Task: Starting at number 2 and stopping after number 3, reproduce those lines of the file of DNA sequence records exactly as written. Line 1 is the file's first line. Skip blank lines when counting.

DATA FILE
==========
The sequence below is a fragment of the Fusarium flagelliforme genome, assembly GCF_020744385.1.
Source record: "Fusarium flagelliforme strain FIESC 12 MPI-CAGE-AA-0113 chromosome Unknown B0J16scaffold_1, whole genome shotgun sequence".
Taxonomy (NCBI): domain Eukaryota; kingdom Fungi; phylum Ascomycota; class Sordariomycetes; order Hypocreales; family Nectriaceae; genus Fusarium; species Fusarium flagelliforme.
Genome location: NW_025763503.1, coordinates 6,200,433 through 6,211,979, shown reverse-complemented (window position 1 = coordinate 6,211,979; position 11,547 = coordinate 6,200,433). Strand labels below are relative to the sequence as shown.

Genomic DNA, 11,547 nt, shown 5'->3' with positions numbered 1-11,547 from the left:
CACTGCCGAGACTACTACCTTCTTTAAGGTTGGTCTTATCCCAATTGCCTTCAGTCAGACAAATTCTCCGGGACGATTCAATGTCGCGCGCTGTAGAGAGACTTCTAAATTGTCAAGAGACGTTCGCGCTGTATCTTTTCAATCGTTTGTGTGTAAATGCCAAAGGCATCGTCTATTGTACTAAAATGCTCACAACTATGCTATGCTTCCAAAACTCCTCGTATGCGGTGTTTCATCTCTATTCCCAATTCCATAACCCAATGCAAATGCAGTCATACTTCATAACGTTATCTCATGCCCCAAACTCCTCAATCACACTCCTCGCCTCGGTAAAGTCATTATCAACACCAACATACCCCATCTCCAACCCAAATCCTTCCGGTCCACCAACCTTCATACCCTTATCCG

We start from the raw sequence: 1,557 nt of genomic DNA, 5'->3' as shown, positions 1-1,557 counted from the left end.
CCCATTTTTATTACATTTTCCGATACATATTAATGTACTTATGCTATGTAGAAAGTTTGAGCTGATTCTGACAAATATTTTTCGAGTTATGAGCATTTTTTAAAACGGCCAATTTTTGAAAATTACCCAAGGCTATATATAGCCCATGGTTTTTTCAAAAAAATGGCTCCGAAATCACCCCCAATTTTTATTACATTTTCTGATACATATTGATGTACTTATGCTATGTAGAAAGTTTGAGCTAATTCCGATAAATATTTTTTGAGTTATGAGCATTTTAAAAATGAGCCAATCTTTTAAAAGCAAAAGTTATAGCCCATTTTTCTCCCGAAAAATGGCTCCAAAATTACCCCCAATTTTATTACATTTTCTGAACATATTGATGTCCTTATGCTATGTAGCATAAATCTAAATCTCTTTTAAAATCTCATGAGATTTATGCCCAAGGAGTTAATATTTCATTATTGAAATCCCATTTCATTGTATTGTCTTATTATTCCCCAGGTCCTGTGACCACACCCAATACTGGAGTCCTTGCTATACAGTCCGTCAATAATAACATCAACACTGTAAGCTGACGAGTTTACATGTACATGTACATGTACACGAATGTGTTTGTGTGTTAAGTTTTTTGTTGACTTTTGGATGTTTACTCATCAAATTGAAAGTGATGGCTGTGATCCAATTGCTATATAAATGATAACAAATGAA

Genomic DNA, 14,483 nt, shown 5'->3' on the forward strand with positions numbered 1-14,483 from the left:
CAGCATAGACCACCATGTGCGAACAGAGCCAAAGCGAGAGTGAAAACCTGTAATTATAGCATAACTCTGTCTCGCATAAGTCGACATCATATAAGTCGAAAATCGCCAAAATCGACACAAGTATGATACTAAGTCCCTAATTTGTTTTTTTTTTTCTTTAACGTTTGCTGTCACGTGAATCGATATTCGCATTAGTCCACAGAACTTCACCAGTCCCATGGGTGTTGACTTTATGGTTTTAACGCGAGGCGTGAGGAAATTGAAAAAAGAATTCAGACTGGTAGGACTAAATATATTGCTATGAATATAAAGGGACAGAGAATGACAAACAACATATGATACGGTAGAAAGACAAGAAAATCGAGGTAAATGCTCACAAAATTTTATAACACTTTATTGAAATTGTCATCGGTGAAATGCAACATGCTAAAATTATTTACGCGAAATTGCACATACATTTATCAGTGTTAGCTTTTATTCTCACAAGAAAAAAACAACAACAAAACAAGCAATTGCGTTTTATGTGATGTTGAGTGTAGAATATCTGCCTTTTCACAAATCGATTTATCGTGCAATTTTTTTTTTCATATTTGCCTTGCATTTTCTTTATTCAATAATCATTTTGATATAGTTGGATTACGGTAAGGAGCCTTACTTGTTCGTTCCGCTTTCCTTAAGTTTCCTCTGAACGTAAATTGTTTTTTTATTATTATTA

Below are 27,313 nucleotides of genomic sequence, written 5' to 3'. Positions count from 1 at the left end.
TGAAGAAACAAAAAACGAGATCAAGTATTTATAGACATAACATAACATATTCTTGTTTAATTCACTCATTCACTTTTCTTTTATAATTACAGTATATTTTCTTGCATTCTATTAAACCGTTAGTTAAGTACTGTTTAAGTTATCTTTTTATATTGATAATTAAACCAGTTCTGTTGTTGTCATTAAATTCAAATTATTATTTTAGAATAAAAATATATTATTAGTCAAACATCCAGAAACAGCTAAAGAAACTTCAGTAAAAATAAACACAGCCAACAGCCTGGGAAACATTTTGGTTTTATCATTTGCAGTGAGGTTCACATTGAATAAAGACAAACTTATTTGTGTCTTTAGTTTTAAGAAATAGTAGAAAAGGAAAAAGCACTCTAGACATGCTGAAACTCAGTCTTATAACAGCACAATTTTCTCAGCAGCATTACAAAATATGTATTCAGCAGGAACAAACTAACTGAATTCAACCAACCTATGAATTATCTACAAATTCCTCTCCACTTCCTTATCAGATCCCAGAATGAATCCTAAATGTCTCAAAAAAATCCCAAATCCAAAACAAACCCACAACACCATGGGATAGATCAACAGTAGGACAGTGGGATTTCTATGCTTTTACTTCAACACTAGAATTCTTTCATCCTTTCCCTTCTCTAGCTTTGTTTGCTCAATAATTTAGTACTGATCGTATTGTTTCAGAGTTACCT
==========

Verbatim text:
Source record: "Fusarium flagelliforme strain FIESC 12 MPI-CAGE-AA-0113 chromosome Unknown B0J16scaffold_1, whole genome shotgun sequence".
Taxonomy (NCBI): domain Eukaryota; kingdom Fungi; phylum Ascomycota; class Sordariomycetes; order Hypocreales; family Nectriaceae; genus Fusarium; species Fusarium flagelliforme.